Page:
Microwave Journal

Multi-User, Multi-Mission Remote Real-Time Spectrum Monitoring

August 14, 2012

Multi-User, Multi-Mission Remote Real-Time Spectrum MonitoringCRFS saw a gap in the market and set out to create a new type of spectrum intelligence system, combining the best features of benchtop spectrum analyzers and high performance SIGINT systems in a neat ruggedized package that is very fast, simple to deploy and infinitely scalable – so the RFeye® was born. The philosophy of CRFS was to create a single “little white box” with built-in intelligence that is capable of performing a whole series of tasks usually reserved for multiple different specialist systems – multi-user, multi-mission. At the outset, all the potential applications for the RFeye were not fully known, so CRFS designed it to be as flexible and versatile as possible with an architecture that allows easy overlay of new functionality.

The RFeye is a radio receiver, spectrum sensor, interference detector, direction finding system, signal demodulator and security system, all rolled into one. The unit runs fast with 10 MHz to 6 GHz spectrum sweeps in less than 100 ms – allowing it to capture and analyze even short-burst transmissions or the most transient spectrum events (see Figure 1). The high performance radio is coupled with a Linux baseband so the unit can operate fully autonomously without the need for a computer server.

Figure 1

Figure 1 Example spectrogram from RFeye system.

One of the unique benefits is how very large networks of RFeye nodes can be deployed (see Figure 2), each with its own remote distributed computing power. The fact that each node is intelligent means that it is able to act independently, process and analyze data, make decisions based on its programming, and communicate with and assign tasks to any other nodes in the network, all without the need to refer back to the center. This allows the whole system to run superfast – no data backhaul problems, no routing via a central server – making it ideal for dynamic real-time applications. The RFeye can simply be connected to an IP address and directly queried from any location.

Figure 2

Figure 2 RFeye system diagram.

The RFeye can be programmed remotely to perform a series of multi-layered missions with relative priorities assigned to each. These include general background monitoring and spectrum occupancy measurements, interference detection, transmitter geo-location, signal demodulation and classification. The idea is that a network of nodes is deployed – fixed or temporary – around a particular geographic area of interest. That could be a sensitive building like an embassy or state department, a city center, a sports stadium, a military proving ground, a critical installation like a power plant, a harbor, coastline or land border – whatever needs to be monitored. The RFeye makes measurements of the spectrum to provide information about both authorized and unauthorized activity in the area – real-time intelligence that can be acted upon – for example to resolve interference, reassign frequencies, share spectrum between different users, detect intruders or bugging devices, whatever. The system architecture is designed to allow multiple users to access the network simultaneously and request multiple different missions and operations.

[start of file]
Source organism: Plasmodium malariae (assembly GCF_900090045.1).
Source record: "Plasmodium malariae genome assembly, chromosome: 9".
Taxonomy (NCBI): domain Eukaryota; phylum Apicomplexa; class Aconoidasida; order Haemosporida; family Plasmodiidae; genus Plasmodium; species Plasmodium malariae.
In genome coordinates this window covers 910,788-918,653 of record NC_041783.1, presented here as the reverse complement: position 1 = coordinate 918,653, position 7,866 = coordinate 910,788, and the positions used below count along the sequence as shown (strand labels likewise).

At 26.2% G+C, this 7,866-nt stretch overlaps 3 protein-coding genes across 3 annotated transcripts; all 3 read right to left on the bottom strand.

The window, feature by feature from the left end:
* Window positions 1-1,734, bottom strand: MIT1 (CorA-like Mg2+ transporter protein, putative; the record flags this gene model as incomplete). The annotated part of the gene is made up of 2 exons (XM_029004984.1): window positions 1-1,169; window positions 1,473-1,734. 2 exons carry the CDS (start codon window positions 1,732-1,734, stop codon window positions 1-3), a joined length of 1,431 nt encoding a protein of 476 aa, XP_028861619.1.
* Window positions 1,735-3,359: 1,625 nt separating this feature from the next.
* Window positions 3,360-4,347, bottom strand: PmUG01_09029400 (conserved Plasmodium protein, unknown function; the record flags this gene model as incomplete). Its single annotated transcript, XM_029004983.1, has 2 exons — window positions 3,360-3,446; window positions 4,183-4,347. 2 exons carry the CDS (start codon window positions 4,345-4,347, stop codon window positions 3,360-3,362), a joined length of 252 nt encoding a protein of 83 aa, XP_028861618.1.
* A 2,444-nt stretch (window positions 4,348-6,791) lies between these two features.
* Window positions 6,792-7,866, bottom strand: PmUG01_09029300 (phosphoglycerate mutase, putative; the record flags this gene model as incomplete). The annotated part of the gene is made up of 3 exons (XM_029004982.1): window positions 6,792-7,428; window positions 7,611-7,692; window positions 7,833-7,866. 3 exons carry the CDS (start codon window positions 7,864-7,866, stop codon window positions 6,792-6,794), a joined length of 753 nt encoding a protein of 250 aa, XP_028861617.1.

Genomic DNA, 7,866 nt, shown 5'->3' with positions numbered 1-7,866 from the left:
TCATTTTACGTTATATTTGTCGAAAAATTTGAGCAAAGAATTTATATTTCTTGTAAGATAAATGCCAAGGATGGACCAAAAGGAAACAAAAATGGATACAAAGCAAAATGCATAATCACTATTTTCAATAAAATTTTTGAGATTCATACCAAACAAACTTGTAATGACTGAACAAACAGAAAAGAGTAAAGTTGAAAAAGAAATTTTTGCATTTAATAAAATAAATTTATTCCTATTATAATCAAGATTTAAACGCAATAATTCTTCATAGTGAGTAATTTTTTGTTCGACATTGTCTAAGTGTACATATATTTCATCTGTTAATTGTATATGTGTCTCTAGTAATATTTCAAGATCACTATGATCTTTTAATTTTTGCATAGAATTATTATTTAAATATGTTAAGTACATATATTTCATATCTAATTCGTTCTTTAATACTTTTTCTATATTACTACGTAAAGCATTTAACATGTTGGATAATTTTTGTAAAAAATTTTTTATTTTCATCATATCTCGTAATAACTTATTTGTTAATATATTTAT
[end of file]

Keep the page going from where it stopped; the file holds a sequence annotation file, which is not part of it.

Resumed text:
The RFeye nodes are all synchronized to a reference clock – either GPS for outdoors or CRFS’s proprietary SyncLinc system for in-building – so that each node in the network sweeps at exactly the same time. Background masks are created for authorized or expected RF activity at the node – any detected signal that breaks the mask can trigger the RFeye to perform a closer investigation, sound an alarm, as appropriate, and send commands to the nearest nodes in the network to locate the source using various techniques like time difference of arrival (TDOA), power on arrival (POA) or angle of arrival (AOA). The fact that it has such good RF performance and exceptionally low internal spurious elements means that the RFeye can reliably detect and locate even low power signals.

The RFeye is packaged in a ruggedized aluminium housing rated to IP67, fits in the palm of a hand and weighs less than 5 lbs. It is a low-power unit and can be powered from multiple sources including battery-backed solar cells. There is also a lightweight, extra low-power rack-mountable Vita format version of the RFeye, suitable for integration with other sensors.

CRFS supplies not only the white boxes, but also a whole range of
RFeye systems including backpacks, storm cases and roof boxes for portable and mobile use, as well as radome systems with built-in DF arrays for fixed mounting and vehicle mounting. The company also has a first-class application software team that works with customers, partners and integrators, to provide full turnkey solutions.

CRFS has recently launched a frequency extender for the RFeye – the BDC-18. The BDC-18 extends the range of the RFeye to 18 GHz which opens up a range of interesting new applications for customers who wish to monitor higher as well as lower frequencies, particularly in the military and non-civilian sectors. The BDC provides a simple and seamless extension of the RFeye making it suitable both for new installations and retrofit. A key advantage is the ability to mount the unit right next to the 18 GHz antennas, thus alleviating the problem of high cable losses at these frequencies.

The architecture of the BDC has been designed to ensure that the exceptional RF performance and speed of the RFeye is maintained up to the higher frequencies. Several of CRFS’s customers would like to monitor and manage all frequencies “from DC to light.” CRFS’s latest development program is a BDC-50 based on the same technology which will further extend the range up to 50 GHz and is planned for launch by the end of 2012.

CRFS Inc.,
Yucaipa, CA
(949) 413-1024,
www.crfs.com